Materials Research, 2003. Vol. 6, No. 4, 2003Vol. 6, No. 4, 599-604, Hydrolytic Degradation of Composite Resins: Effects on the Microhardness
© 2003 599
Hydrolytic Degradation of Composite Resins: Effects on the Microhardness Josué Martosa*, Prudêncio Willy Rodo Osinagaa, Elisabeth de Oliveirab, Luis Antônio Suita de Castroc a
Department of Clinics and Restorative Dentistry, Pelotas School of Dentistry, Federal University of Pelotas, Pelotas - RS, Brazil b Department of Chemistry, Chemistry Institute, University of São Paulo, São Paulo - SP, Brazil c EMBRAPA-CPACT; Laboratory of Immunology and Microscopy, Pelotas - RS, Brazil Received: March 6, 2003; July 26, 2003
The purpose of this investigation was to evaluate the microhardness of two laboratory-processed composites (Artglass; belleGlass) and two direct placement composites (Filtek Z250; Alert), after aging in distilled water. Twenty cylinders (8 mm diameter; 2 mm height) per tested material were prepared and stored in 10 ml of distilled water. Five Knoop hardness measurements were made on the surface of the specimens with a Miniload Hardness Tester under a load of 50 g for 30 s at 10 min, 24 h, 30 and 90 days. Statistical analysis was perfomed using two-way ANOVA, followed by a SNK multiple comparison test (p < 0.05). The analysis showed statistically significant difference among hardness means recorded at the different aging time and the tested materials. It may be concluded that all materials presented hydrolytic degradation due to aging in aqueous environment.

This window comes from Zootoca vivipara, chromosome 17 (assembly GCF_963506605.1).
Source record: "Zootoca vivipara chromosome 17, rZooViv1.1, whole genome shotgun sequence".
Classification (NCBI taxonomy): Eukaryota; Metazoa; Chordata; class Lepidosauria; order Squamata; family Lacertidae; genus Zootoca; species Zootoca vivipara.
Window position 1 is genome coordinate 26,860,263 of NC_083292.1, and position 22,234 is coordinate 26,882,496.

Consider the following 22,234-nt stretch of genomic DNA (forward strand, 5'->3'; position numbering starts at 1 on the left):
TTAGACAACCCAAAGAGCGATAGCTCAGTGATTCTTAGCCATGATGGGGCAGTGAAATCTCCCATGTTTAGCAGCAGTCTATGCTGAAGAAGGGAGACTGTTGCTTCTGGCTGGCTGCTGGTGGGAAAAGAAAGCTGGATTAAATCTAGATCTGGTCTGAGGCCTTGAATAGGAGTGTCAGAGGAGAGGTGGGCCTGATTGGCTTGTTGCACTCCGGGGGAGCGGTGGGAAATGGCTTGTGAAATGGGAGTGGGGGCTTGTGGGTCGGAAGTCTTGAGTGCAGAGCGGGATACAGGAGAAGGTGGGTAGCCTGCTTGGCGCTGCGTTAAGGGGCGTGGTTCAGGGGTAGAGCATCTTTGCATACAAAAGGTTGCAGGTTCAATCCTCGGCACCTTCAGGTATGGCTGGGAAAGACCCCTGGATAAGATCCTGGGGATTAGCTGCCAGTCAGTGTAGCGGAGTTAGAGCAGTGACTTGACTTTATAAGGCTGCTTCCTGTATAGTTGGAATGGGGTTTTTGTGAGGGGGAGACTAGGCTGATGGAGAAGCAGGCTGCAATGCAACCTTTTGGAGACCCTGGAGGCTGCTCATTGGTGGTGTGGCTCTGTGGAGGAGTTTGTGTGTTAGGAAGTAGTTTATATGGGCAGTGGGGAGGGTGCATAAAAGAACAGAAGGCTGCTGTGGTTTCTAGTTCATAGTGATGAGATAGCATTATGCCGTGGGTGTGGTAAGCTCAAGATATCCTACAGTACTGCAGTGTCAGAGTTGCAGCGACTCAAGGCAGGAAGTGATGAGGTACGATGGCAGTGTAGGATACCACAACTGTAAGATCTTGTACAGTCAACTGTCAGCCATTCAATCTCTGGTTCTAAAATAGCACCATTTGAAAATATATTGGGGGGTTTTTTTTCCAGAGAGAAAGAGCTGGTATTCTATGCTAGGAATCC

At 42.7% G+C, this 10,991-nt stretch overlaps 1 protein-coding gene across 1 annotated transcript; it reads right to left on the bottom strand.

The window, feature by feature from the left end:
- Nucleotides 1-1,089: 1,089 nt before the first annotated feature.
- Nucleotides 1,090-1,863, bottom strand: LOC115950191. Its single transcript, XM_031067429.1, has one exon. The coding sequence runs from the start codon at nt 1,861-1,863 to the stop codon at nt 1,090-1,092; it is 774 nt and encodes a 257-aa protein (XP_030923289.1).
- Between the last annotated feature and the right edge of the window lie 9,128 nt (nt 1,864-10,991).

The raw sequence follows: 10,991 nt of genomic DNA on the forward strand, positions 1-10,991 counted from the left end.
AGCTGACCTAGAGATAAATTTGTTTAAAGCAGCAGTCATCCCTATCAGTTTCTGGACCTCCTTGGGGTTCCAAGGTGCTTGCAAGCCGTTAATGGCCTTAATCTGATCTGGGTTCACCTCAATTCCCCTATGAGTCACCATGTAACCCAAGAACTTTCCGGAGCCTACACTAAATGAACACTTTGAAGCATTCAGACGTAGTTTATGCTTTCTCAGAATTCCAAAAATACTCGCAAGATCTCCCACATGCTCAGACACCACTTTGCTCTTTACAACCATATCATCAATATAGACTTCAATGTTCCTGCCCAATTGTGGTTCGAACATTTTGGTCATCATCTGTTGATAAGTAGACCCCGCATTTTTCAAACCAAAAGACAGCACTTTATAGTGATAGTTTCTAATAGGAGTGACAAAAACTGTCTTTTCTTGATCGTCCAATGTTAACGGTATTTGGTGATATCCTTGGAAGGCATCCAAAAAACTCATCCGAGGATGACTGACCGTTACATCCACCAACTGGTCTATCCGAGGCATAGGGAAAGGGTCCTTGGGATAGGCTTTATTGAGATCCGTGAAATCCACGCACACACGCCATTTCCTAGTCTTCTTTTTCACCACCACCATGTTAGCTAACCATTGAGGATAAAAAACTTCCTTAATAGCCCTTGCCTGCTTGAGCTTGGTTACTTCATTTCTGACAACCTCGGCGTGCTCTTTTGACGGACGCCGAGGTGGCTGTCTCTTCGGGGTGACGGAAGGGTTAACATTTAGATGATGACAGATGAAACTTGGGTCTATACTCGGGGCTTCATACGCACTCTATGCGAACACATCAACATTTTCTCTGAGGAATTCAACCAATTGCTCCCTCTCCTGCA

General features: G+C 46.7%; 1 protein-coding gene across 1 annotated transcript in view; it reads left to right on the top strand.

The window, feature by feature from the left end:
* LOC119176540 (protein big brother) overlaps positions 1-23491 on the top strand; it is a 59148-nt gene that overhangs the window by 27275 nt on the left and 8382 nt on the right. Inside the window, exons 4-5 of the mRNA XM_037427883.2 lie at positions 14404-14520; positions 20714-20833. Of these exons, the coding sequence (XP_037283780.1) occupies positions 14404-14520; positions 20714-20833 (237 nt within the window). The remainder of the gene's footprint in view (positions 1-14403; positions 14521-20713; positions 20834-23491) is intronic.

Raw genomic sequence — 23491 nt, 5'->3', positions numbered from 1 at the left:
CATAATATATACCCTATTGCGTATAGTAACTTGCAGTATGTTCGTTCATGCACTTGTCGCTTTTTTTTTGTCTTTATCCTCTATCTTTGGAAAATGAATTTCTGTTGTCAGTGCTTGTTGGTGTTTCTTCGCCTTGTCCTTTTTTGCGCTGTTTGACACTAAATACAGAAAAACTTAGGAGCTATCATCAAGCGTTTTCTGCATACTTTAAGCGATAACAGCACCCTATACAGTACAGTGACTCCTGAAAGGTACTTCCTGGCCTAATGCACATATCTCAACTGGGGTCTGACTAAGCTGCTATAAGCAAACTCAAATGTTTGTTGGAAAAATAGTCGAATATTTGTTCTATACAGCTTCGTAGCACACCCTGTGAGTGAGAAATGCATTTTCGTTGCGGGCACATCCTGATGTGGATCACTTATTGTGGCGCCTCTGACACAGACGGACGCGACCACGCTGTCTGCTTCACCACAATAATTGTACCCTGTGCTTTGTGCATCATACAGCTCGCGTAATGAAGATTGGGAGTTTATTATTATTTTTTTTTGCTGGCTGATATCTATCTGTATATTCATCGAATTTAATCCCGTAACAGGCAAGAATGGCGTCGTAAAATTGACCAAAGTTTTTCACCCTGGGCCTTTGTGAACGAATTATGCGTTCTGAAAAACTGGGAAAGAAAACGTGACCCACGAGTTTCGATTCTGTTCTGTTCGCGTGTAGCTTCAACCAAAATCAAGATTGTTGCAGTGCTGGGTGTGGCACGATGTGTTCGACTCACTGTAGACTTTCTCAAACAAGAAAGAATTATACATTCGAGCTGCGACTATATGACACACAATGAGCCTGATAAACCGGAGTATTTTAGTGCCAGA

Keywords: composite resin, hydrolytic degradation, microhardness
1. Introduction Composite resins are currently one of the most widely utilized materials in restorative dentistry and the satisfactory clinical performance is largely determined by its resistance to degradation in the oral environment1,2. Mechanical properties of composite resins are vastly influenced not only by their chemical composition, but also by the environment to wich they are exposed. The corrosion process promoted by the water and the presence of a constant load on the surface of the resin are responsible for the appearance and propagation of interfacial debonding, matrix cracking, superficial flaws, filler dissolution and filler particle dislodgment3-5. The hydrolytic degradation of these materials happens mainly because of accumulation of water between the fillermatrix interface that promotes the displacement of inorganic particles6 or due to the slow development of superficial flaws related to preexistent corrosive processes7,8. The dissolution *e-mail: [email protected]